Trail marker device 50 includes a housing 52 and a closure member 54, which cooperates with the housing 52, in assembly, to define a substantially closed cavity 56. Housing 52 preferably is formed of stamped mild steel, or other suitable material such as plastic, in the shape of a cup, having a bottom 58 integrally formed with a sidewall 60 which radially transitions step-wise along its longitudinal axis A-A from a maximum diameter portion 62 adjacent the open end 64 of the housing 52, to an intermediate diameter portion 66, to a minimum diameter portion 68 adjacent the bottom 58. The closure member 54 is preferably formed of optically clear plastic or other suitable material and is slip fit within the maximum diameter portion 62 of sidewall 60 and nestingly engages the radially extending portion 70 of the sidewall 60 transitioning from the maximum diameter portion 62 to the intermediate diameter portion 66. A resilient annular seal 72, formed of rubber or other suitable material, provides a hermetic seal between the inner surface 74 of closure member 54 and radially extending portion 70 of sidewall 60.
A generally annular printed circuit board (PCB) 76 is slip fit within the intermediate diameter portion 66 of the sidewall 60 and nestingly engages the radially extending portion 78 of the sidewall 60 transitioning from the intermediate diameter portion 66 to the minimum diameter portion 68 via an adhesive ring seal 77. The PCB 76 is preferably constructed of monolithic or composite plastic material, ceramic or other suitable electrically insulating material and serves to carry an array of suitable integrated circuits and discrete electrical components making up a control circuit 80 and a light source 82, such as a light emitting diode (LED). The PCB 76 also carries conductive circuit traces (not illustrated) on one or both surfaces thereof to electrically interconnect the electrical components to complete the control circuit 80 and to establish an electrical ground path from the circuit to the (electrically conductive) housing 52. A resilient electrical power input contact 84 extends below the PCB 76.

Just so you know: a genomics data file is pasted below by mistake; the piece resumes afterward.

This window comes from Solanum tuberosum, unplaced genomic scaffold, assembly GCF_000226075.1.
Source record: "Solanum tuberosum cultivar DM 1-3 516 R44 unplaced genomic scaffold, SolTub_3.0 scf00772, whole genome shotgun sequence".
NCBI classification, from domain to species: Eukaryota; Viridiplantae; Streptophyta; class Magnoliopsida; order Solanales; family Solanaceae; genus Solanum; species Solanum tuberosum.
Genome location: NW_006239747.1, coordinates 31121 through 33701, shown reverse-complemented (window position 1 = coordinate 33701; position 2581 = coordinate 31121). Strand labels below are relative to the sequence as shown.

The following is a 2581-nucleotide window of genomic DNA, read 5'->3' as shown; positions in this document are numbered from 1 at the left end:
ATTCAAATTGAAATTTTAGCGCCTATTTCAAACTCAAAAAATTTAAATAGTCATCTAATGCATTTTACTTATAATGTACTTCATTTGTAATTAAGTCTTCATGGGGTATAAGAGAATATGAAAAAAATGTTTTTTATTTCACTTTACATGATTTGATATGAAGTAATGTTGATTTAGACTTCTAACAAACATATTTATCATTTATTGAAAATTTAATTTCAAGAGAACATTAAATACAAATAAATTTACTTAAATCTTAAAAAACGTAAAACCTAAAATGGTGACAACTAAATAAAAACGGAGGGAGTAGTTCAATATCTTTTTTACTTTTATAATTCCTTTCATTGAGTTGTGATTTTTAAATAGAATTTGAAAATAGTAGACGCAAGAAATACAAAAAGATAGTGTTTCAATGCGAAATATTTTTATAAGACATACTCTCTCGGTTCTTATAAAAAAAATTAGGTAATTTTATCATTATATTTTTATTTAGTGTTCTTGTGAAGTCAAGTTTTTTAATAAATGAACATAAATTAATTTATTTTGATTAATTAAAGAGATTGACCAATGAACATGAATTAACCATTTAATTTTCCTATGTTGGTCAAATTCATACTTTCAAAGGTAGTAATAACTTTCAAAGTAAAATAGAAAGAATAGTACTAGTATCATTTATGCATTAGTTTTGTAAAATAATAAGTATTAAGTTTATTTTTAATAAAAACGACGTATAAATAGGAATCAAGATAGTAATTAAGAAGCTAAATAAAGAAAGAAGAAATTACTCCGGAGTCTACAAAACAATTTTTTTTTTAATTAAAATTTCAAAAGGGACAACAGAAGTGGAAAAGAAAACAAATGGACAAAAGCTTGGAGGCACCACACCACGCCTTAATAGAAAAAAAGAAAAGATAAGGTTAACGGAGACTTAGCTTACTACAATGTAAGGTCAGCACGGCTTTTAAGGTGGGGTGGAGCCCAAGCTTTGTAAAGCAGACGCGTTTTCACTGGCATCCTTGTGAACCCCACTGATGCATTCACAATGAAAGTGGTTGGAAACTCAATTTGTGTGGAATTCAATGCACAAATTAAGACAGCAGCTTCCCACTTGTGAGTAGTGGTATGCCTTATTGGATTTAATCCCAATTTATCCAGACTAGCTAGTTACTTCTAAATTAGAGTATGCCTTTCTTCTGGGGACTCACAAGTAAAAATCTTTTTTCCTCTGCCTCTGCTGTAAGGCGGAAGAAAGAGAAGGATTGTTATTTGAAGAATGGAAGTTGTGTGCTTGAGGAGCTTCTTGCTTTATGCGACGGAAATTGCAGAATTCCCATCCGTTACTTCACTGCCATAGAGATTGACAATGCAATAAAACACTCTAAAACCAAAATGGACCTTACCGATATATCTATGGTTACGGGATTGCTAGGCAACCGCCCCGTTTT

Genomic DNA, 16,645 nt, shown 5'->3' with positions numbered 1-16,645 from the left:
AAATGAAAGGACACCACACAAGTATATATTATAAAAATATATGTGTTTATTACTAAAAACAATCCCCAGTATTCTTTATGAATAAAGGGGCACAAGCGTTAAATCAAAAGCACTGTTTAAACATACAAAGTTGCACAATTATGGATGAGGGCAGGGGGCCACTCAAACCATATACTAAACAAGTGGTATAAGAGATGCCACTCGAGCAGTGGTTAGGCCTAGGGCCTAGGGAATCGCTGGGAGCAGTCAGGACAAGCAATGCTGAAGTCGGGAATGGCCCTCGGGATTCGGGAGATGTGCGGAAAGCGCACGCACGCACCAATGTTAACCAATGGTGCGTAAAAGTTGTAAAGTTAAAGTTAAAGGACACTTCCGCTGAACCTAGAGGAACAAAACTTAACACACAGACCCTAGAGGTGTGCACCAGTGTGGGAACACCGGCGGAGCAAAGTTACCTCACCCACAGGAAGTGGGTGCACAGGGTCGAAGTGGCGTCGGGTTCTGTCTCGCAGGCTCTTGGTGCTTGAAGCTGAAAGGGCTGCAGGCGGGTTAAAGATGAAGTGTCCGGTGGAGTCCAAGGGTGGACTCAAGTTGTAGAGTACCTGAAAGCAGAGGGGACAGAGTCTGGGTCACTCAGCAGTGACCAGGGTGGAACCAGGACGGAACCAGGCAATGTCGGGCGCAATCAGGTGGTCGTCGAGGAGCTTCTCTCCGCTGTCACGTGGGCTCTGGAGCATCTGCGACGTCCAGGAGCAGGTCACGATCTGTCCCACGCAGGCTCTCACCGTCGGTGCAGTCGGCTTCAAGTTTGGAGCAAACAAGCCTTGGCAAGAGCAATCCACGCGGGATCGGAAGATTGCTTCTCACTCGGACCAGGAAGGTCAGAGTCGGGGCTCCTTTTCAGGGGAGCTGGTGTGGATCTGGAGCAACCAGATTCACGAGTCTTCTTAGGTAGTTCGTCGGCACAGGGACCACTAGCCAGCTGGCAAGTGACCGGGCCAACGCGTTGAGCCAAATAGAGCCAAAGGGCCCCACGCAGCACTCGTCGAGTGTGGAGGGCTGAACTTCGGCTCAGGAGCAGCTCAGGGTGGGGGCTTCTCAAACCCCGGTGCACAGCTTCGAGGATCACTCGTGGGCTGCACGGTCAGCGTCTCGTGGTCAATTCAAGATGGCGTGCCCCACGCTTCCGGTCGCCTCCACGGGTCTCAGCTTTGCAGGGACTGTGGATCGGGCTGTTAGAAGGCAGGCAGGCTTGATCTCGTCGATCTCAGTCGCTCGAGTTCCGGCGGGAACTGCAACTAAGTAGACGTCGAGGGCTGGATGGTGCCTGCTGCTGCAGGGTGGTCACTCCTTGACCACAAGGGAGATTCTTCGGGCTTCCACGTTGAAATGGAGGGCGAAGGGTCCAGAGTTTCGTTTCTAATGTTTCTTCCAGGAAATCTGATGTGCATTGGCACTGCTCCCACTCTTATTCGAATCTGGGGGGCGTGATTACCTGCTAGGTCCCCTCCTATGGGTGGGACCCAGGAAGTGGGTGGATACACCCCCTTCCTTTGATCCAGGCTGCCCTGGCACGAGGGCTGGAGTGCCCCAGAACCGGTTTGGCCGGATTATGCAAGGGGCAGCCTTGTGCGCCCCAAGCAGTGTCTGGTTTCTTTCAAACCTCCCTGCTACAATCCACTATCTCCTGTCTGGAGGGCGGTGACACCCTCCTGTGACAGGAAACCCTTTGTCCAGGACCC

A source of electrical power such as a battery 86 is slip fit within the minimum diameter portion 68 of the sidewall 60 and nestingly engages the inner surface of the bottom 58 of the housing 52. The outer case (negative terminal) of the battery 86 is grounded to the housing 52 and the positive terminal 88 extends upwardly to engage contact 84 to provide electrical power to the control circuit 80. Many types of battery (liquid/dry cell, alkaline, lithium, silver oxide, cadmium, titanium, and the like) can be satisfactorily employed. As will be apparent herein after, other sources of electrical energy, such as a charged capacitor, a rotating induction machine or the like could be used in conjunction with or in place of a battery. This can be important in circumstances where the trail marker device 50 has been in long term storage/use and a fresh, charged battery 86 is unavailable.
Prior to usage of the trail marker device 50, the control circuit 80 can be de-energized by inclusion of an electrically insulating material such as a Mylar strip 90 to separate (and electrically isolate) the positive terminal 88 of the battery 86 and the electrical contact 84. In the preferred embodiment illustrated in
Fixation means, such as a metal spike 98, includes a generally flat head portion 100 affixed, such as by welding, to the outer surface of the bottom 58 of the housing 52 of the trail marker device 50 and rigid elongated member 102 depending outwardly there from. The elongated member 102 is preferably pointed to facilitate its impaling trees, fence posts, wooden structures, and the like with relative ease during the mounting process. Barbs 104 are formed along elongated member 102 to prevent its unintended disengagement over time due to ambient temperature cycles, relaxation of the host wood fibers/grain, contact with moving foliage or wildlife and the like.